9 Outgoings:
What outgoings is the tenant responsible for? What will the landlord pay? Make sure these are clearly set out in the lease, and that both parties understand them.

10 Responsibilities and obligations:
In a commercial property lease it is essential to outline the landlord and tenant obligations. A landlord does not want to go back and forth with their tenant, organising who will pay for what repairs. Further, you need to ensure that the lease is clear on: what happens if the property is damaged, and who will be responsible for these damages. Examples where confusion can arise include air conditioning or exhaust venting, where it is difficult to know what is a capital replacement or maintenance repair issue. Generally, the landlord will be responsible for the basic infrastructure, but the tenant should be responsible for servicing, repair and maintenance. Such clauses will help protect the landlord if the tenant has damaged the property, as it may be unfair if the landlord has to bear those costs.

11 Security from tenants:
A landlord may want security for the lease beyond merely a promise to pay from a company tenant, which may not have any significant assets backing its promise to pay over the long term. Tenants usually provide additional security through a bank bond or personal guarantee.

Bank bonds or bank guarantees are a financial agreement between a tenant and their bank where a bank will pay a specified sum to the landlord if the tenant cannot pay. The bank must release it immediately on instruction. Normally, the amount to be set aside for a bank guarantee ranges from three to six months’ rent, plus outgoings. It is strongly recommended that a larger bank guarantee be required, such as six months’ rent, if no personal guarantee is secured.

A personal guarantee is where a director (or directors) of the tenant company agree to personally pay for any debts they incur, such as failing to pay rent or utilities. A landlord can ask for more security if the lease agreement carries a high risk. Usually, tenants leasing for the first time, or having a weak leasing history, will indicate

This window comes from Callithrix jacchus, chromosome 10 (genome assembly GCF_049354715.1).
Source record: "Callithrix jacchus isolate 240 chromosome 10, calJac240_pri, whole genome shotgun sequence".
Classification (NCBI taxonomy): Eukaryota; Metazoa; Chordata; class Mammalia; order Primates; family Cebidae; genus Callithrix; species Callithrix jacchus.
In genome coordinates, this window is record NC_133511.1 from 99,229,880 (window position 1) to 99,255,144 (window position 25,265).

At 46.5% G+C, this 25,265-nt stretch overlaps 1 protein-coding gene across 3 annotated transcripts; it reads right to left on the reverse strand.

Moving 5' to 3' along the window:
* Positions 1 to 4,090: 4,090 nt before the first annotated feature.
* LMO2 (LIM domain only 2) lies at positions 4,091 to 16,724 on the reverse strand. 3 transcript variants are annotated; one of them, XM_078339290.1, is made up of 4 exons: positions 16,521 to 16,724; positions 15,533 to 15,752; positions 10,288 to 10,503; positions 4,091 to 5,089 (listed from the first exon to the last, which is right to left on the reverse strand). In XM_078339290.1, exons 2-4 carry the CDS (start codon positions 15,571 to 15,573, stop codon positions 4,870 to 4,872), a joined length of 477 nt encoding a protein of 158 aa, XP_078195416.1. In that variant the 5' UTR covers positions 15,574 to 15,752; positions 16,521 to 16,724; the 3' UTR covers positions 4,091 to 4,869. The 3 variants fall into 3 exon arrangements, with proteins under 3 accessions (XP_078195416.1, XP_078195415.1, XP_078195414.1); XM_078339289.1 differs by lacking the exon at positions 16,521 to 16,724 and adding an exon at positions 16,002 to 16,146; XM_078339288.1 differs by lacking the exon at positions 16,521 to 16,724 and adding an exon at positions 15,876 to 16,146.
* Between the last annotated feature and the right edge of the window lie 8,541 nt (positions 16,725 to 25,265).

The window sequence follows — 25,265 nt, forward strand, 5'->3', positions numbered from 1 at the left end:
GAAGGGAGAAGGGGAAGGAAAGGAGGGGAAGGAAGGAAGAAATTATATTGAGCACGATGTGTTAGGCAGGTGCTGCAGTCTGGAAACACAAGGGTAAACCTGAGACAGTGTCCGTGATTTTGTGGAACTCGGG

increased risk.

Security can help ensure that a landlord does not take responsibility for any of the tenant’s debts and that their interests in the property are protected. However, having a clause requiring security from a tenant may put off prospective tenants who do not want to provide security. Therefore, while it may protect a landlord, it may be harder to find tenants, depending on the landlord’s requirements.

‘It is essential to outline the landlord and tenant obligations’

12 Fit-out contributions: In a difficult leasing environment some landlords are willing to consider offering fit-out contributions. A fit- out contribution is where landlords contribute to the upfront costs of the fit-out to encourage tenants to sign the lease. This is preferable to a discount on the rent, given the value of the property is often calculated as a multiple of the rent paid. It must be made clear in the lease the tenant must pay back the fit-out contribution if the lease ends early
or is assigned. This is because a landlord is only likely to recoup their investment if the tenant stays for the full term.

13 Make good clause:
This means the tenant must return the property to its condition at the beginning of the lease. It includes repairing any damage done to the property and undoing any renovations. This is helpful, especially if the tenant has made a significant change. A make good clause means the landlord does
not have to invest money in returning the premises to their original colour and condition.


A commercial lease agreement is a legally binding agreement between the landlord and tenant. Landlords should have the documents reviewed by a lawyer who specialises in real estate law and leasing. By checking the contract, the landlord can amend and negotiate aspects they may not have considered earlier. Doing so will
ensure the lease has clauses for all relevant situations and best protects the landlord’s interests.


Lockhart Muir says landlords should make sure each relevant milestone is documented. Rent reviews, rent renewals, variations and extensions all need to be accurately documented and signed by all parties to the lease.